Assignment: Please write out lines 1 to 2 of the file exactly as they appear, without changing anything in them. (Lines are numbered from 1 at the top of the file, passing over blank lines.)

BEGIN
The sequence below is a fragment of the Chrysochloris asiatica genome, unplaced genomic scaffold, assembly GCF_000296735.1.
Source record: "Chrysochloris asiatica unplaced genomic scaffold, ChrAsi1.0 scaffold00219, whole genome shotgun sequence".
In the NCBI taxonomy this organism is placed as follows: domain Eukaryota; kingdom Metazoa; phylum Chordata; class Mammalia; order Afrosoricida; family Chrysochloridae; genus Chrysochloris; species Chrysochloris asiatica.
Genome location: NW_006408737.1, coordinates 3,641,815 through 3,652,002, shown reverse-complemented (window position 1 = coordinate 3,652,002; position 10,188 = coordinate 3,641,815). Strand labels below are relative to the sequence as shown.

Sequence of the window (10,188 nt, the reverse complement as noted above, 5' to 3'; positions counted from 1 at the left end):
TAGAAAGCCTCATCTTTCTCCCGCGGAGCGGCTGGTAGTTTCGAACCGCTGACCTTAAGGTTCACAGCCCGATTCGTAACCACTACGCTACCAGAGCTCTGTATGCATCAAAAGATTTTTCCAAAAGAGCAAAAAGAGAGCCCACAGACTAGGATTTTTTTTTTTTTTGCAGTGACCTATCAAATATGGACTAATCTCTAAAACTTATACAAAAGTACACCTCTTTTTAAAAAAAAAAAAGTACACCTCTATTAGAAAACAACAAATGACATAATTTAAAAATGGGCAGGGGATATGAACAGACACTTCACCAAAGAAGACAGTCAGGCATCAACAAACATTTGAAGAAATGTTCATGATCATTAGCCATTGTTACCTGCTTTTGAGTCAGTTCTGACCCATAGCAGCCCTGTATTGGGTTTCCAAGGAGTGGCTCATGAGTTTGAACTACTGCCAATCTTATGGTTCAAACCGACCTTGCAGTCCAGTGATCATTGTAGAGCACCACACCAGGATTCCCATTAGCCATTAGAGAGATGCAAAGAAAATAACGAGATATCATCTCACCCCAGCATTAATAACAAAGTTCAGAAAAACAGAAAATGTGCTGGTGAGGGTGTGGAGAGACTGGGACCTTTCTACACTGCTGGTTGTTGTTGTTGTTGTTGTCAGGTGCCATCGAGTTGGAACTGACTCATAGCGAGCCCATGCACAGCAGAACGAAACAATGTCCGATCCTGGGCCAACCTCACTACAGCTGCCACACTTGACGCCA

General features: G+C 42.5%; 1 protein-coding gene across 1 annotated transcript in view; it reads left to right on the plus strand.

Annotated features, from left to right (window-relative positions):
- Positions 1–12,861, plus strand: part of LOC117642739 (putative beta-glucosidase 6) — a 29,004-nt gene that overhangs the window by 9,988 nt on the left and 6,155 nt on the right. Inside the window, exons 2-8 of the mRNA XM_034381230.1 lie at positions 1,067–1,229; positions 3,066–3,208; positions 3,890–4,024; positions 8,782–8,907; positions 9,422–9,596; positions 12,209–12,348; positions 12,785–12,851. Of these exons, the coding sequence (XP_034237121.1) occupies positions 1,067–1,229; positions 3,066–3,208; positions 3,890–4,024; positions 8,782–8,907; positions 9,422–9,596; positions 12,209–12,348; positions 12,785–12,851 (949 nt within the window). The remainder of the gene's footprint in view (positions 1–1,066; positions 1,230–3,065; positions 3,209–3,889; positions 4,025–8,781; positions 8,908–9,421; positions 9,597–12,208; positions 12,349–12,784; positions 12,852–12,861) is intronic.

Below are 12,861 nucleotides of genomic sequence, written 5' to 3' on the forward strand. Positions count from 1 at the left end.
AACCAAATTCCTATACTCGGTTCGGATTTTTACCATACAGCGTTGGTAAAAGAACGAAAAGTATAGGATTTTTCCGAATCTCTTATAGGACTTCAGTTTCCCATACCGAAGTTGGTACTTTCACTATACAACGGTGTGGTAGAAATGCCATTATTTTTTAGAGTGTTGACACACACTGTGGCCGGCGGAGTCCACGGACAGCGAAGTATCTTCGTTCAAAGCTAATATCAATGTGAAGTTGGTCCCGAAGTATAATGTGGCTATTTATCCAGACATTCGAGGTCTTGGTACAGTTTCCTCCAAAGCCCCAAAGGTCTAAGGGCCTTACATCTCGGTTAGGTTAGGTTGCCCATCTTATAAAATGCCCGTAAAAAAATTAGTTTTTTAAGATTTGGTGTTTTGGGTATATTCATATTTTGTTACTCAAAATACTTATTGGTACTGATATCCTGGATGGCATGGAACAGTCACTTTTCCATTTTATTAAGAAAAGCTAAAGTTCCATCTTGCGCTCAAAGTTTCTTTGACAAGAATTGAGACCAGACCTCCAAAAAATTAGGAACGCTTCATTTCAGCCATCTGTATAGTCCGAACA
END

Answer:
The sequence below is a fragment of the Chrysochloris asiatica genome, unplaced genomic scaffold, assembly GCF_000296735.1.
Source record: "Chrysochloris asiatica unplaced genomic scaffold, ChrAsi1.0 scaffold00219, whole genome shotgun sequence".